The joy of brown bread

April 13, 2015

The bread is traditionally steamed or baked in a can, the rings leaving an impression on the loaves. A liberal coating of butter helps the bread slide out easily.

For as long as I can remember, my favorite bread, the bread that I still crave above all breads, has come in a can. It’s called brown bread, or outside of New England, where it is mostly unheard of, Boston brown bread. My grandmother, whose family came from Portland, Maine, a brown-bread holy land, would bake it often, sliding the dense, brown loaf out of an old bean can, slicing it in thick discs and smearing cream cheese across each surface. But generally, in a pinch, on a Saturday night, served with a plate of baked beans and hot dogs, my brown bread came from a gold and red B&M Brown Bread can. It came from a can because, in keeping with old New England tradition, B&M steamed its brown bread in a can, never baked it.

The company, best known for baked beans, still makes brown bread in a can; its factory stands tall on Casco Bay, at the north side of Portland, but brown bread, always a regional specialty, has become even more so. In fact, brown bread, as sweet and moist as cake, is fast becoming a rarity in New England too.

Which is why I was dumbfounded to see it on a menu the other day at Floriole Cafe & Bakery in Chicago’s Lincoln Park.

"That means Irish brown bread, right?" I asked the guy at the counter, assuming they were making that more commonly spotted tangy, yeast-less bread. No, he said, this bread is brown, with molasses and ...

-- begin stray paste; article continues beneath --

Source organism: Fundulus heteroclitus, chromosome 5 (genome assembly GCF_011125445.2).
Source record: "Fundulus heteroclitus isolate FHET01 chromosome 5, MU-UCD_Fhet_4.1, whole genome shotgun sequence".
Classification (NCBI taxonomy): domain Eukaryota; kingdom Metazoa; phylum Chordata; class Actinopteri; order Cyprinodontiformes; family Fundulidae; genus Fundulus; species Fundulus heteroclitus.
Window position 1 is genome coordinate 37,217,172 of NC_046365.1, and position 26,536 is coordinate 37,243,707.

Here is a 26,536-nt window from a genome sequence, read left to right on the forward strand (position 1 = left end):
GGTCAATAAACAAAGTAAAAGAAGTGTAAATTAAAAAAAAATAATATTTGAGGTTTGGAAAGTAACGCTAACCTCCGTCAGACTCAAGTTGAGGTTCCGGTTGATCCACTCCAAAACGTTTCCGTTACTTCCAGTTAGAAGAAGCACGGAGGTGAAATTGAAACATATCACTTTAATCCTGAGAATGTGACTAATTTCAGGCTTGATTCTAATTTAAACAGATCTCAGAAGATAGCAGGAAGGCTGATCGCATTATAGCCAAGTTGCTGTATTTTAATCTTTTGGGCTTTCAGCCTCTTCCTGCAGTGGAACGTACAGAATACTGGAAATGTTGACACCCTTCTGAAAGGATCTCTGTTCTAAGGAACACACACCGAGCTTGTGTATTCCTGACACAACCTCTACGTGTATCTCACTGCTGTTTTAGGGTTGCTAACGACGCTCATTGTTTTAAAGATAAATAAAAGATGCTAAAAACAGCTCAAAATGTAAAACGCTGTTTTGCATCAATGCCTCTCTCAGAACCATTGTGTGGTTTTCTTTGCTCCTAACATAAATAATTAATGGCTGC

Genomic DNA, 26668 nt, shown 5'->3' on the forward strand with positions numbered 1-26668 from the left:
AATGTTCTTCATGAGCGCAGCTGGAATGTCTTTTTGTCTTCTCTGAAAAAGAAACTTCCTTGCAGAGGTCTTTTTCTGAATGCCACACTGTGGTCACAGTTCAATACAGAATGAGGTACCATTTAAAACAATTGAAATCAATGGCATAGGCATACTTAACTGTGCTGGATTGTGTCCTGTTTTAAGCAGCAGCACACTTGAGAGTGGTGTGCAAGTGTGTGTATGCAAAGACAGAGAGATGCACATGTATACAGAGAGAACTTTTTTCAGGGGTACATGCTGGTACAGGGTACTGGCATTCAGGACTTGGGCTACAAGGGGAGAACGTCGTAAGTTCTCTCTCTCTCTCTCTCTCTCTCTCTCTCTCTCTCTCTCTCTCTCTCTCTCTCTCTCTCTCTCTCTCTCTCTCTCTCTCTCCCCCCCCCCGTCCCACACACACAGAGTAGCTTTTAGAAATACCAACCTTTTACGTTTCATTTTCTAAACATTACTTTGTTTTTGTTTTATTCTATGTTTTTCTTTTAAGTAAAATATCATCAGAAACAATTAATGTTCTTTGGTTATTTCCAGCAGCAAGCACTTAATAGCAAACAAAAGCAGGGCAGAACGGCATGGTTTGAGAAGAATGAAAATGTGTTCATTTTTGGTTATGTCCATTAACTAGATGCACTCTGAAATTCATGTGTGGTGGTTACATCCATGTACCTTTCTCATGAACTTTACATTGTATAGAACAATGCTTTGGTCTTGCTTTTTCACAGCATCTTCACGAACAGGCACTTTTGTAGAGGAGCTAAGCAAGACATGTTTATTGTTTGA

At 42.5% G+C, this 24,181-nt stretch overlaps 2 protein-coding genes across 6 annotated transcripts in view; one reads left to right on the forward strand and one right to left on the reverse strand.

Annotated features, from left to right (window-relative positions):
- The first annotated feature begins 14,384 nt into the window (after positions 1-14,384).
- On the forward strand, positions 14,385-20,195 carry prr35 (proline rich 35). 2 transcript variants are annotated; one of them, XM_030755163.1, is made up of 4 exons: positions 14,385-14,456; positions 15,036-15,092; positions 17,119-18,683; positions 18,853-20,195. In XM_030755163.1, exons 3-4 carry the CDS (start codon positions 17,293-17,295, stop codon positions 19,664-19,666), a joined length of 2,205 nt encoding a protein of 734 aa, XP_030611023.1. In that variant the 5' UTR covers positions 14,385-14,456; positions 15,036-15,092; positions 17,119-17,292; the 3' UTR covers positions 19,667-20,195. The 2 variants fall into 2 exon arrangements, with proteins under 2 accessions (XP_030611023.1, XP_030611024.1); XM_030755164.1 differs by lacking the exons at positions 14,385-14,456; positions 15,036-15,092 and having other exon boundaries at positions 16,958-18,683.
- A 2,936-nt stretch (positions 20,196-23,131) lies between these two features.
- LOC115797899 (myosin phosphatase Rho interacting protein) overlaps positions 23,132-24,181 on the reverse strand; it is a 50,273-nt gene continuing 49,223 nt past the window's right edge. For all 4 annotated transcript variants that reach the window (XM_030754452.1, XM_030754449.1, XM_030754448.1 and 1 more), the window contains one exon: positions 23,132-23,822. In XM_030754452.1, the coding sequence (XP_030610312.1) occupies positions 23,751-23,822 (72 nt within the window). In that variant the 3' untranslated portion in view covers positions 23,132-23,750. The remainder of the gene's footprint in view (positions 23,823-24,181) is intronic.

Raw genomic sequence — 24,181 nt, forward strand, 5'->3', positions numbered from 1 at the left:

"Made in a can?" I asked.

"Made in a can," he said.

New England brown bread was the first thing I ever bought with money I earned; I rode my bike to a church bake sale and bought a loaf off an ancient nun. But the thing is, even then, in southern New England in the late 1970s, brown bread was feeling like a forgotten bread. The can never seemed to help. My friends would eat it politely at all of my birthday parties, but they thought the stuff was odd; indeed, pulled from a B&M can, it came with rings around the edges, like cranberry sauce from a can. Anyway, I couldn’t believe I had found this great brown whale in the Midwest. I asked for a loaf. Floriole was sold out, but baking some more.

They are making it — in a can (but lovingly baked, not steamed) — through April; price: $6.75 per loaf.

So I returned to Floriole on a recent Friday morning, and Alex Roman, head bread baker, took me into the kitchen and unveiled three loaves of brown bread, each as cylindrical as a grain silo. He said, looking down at his work: "I think of it as the original bran muffin. We get questions: ‘Why is it brown? What is it?’

"It’s humble. From what I know, created by colonial New Englanders, with rye and cornmeal because they were preserving their reserves of other flours," said Roman. "They steamed it because, without ovens, they cooked in open fires."

The origin is a bit sketchy, but that’s mostly it: Rye and wheat were cheaper and readier; when mixed with molasses (for sweetness), brown bread became a variation on steamed pudding. But when the Erie Canal was completed in the early 19th century, New England had access to refined wheats and developed a taste for white breads. The long, very slow obsolescence of brown bread began. At least that’s one of the origin tales.